Shohei Ohtani, the baseball star who can pitch and hit, surprised everyone in December 2023 by agreeing to a huge $700 million deal with the Los Angeles Dodgers. This contract is the biggest ever in North American sports, beating Patrick Mahomes' $503 million deal with the Kansas City Chiefs.
What's special about Ohtani's deal? Let's explore some important parts of the agreement.
A big surprise in Ohtani's deal is that most of the money, $680 million out of $700 million, will be paid later, not while he's playing. So, each year, he'll get $2 million from the Dodgers. These delayed payments start in 2034 and go on until 2043 when Ohtani will be 49.
Even though the team still has to consider $46 million for the luxury tax, this unusual setup gives the Dodgers more flexibility.
Why did Ohtani agree to delay getting most of his money? Well, his agent, Nez Balelo, says Ohtani did it to support the Dodgers in keeping a strong team and avoiding big fines for going over the luxury tax limit.
Ohtani trusts the Dodgers' owners and managers, and he's confident about staying healthy and performing well for a long time. He says it's not about the money, but about his love for the game and his goal to win championships.
Another cool thing about Ohtani's deal is that he has a full no-trade clause. This means he can say no to any trade they suggest. This gives him a lot of safety and control over what happens next. He can stick with the Dodgers for the whole contract or ask for a trade if he's not happy with the team or the city.
Check out All of Shohei Ohtani's hits at Dodger Stadium throughout his career!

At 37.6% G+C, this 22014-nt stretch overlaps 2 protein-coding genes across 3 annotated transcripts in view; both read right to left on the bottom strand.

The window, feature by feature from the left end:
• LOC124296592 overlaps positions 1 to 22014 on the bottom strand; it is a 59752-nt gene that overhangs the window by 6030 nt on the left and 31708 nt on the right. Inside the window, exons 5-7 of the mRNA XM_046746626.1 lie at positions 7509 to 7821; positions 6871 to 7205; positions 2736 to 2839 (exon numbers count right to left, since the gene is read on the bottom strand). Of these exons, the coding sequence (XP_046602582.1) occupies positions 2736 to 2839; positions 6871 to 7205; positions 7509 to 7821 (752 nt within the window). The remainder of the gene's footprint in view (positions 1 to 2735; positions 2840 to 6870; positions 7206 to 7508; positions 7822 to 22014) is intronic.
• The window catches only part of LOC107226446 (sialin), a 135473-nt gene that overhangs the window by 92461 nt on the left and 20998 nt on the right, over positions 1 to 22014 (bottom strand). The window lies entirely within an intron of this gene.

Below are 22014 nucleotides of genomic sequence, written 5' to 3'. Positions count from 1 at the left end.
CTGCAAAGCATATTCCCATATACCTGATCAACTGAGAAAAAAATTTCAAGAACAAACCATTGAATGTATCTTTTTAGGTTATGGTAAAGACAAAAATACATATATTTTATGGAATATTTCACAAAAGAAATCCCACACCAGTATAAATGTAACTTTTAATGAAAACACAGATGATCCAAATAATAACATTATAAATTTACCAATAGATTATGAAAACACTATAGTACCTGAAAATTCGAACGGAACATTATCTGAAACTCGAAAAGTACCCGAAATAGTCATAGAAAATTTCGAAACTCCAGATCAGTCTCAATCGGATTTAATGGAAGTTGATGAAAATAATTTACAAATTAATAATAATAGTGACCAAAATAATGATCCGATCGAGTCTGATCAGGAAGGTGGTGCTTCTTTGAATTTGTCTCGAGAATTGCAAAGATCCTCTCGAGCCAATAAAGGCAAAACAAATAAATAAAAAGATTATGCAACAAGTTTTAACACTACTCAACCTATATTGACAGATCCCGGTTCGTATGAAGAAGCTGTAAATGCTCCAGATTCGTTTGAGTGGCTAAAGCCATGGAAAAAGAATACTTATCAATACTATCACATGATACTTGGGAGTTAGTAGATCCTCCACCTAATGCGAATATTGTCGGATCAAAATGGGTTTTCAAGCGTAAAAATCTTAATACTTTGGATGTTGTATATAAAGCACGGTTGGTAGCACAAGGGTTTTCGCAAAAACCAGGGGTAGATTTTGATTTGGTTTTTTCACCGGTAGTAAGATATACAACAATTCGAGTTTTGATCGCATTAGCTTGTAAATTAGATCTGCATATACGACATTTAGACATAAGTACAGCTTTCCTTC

Ohtani's contract also lets him decide if he wants to leave early. He has two chances to do this – one after the fifth year in 2028 and another after the eighth year in 2031. This means he can check out what other teams might offer him.
But here's the catch: if he chooses to leave, he won't get the rest of the money that was supposed to come later, which could be a lot. So, he needs to think hard about whether leaving is worth giving up all that money.
Ohtani's contract is not just big and unique; it's making history. He's the first MLB player to sign a deal worth over $600 million and the first to make more than $1 million every week.
In addition, he's also the first Japanese player with a contract over $100 million and the first to win MVP awards more than once. Ohtani is truly special, excelling as both a pitcher and a hitter. As a pitcher, he has a 3.01 ERA with 608 strikeouts, and as a hitter, he boasts a .291/.372/.592 slash line with 127 home runs and 308 RBIs.
His contract is changing the game for players who can both pitch and hit, showing they can be super valuable. This might encourage more players to try being great at both. It also shows how baseball is becoming a big deal in Asia, with Ohtani being a famous and marketable athlete globally.
This contract could shape the future of baseball, both in how the game is played and how it's seen around the world.
Baseball has seen some really big and lengthy contracts over the years. There are other notable contracts too, like Aaron Judge's 9-year, $360 million with the New York Yankees, Mike Trout's 12-year, $426.5 million with the Los Angeles Angels, Manny Machado's 10-year, $300 million with the San Diego Padres, and Fernando Tatis Jr.'s 14-year, $340 million, also with the Padres.
Back in 1977, Wayne Garland got the first 10-year deal, a $2.3 million contract with the Cleveland Guardians. Giancarlo Stanton set the record in 2015 with a 13-year, $325 million contract with the Miami Marlins, the longest at that time.
Keep in mind, that the list of highest-paid MLB players keeps changing as new contracts are signed each year.
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